Pick the number of times a week that you eat chocolate. This number must be more than one but less than ten. Multiply this number by 2. Add 5 (for Sunday). Multiply by 50... Can you explain why it. . . .

My two digit number is special because adding the sum of its digits to the product of its digits gives me my original number. What could my number be?

Is there a temperature at which Celsius and Fahrenheit readings are the same?

Show that all pentagonal numbers are one third of a triangular number.

Visitors to Earth from the distant planet of Zub-Zorna were amazed when they found out that when the digits in this multiplication were reversed, the answer was the same! Find a way to explain. . . .

How many more miles must the car travel before the numbers on the milometer and the trip meter contain the same digits in the same order?

Can you find a rule which relates triangular numbers to square numbers?

Can you find a rule which connects consecutive triangular numbers?

We can show that (x + 1)² = x² + 2x + 1 by considering the area of an (x + 1) by (x + 1) square. Show in a similar way that (x + 2)² = x² + 4x + 4

Make some loops out of regular hexagons. What rules can you discover?

If you take a three by three square on a 1-10 addition square and multiply the diagonally opposite numbers together, what is the difference between these products. Why?

The opposite vertices of a square have coordinates (a,b) and (c,d). What are the coordinates of the other vertices?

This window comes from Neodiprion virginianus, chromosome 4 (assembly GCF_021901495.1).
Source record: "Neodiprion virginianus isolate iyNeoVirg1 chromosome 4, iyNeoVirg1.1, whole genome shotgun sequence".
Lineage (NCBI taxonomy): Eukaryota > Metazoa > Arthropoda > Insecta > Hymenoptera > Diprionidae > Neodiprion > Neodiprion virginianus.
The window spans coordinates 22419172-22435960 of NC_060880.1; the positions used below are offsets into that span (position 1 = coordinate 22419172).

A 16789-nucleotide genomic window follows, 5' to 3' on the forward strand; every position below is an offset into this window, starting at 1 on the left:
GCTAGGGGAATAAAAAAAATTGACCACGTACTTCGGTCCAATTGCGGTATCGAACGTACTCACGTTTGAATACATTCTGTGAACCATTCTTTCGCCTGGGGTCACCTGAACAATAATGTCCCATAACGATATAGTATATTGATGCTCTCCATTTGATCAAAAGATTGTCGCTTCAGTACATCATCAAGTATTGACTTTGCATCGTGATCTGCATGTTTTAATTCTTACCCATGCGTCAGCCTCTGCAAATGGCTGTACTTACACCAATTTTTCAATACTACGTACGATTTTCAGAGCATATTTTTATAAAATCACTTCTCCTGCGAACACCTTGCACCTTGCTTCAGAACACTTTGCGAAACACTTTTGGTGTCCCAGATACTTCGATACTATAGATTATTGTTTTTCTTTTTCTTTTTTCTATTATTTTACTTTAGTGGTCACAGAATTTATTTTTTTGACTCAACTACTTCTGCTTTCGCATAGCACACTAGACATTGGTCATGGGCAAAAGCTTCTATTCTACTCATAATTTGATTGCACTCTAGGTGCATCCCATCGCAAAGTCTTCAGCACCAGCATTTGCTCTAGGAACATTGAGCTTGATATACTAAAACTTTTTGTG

A, B & C own a half, a third and a sixth of a coin collection. Each grab some coins, return some, then share equally what they had put back, finishing with their own share. How rich are they?

First of all, pick the number of times a week that you would like to eat chocolate. Multiply this number by 2...

Try entering different sets of numbers in the number pyramids. How does the total at the top change?

When number pyramids have a sequence on the bottom layer, some interesting patterns emerge...

Imagine starting with one yellow cube and covering it all over with a single layer of red cubes, and then covering that cube with a layer of blue cubes. How many red and blue cubes would you need?

Choose four consecutive whole numbers. Multiply the first and last numbers together. Multiply the middle pair together. What do you notice?

Find all the ways of placing the numbers 1 to 9 on a W shape, with 3 numbers on each leg, so that each set of 3 numbers has the same total.

15 = 7 + 8 and 10 = 1 + 2 + 3 + 4. Can you say which numbers can be expressed as the sum of two or more consecutive integers?

Find some examples of pairs of numbers such that their sum is a factor of their product. eg. 4 + 12 = 16 and 4 × 12 = 48 and 16 is a factor of 48.

Can you find rectangles where the value of the area is the same as the value of the perimeter?

This article explains how to make your own magic square to mark a special occasion with the special date of your choice on the top line.

Take any two numbers between 0 and 1. Prove that the sum of the numbers is always less than one plus their product?

Arrange the numbers 1 to 16 into a 4 by 4 array. Choose a number. Cross out the numbers on the same row and column. Repeat this process. Add up you four numbers. Why do they always add up to 34?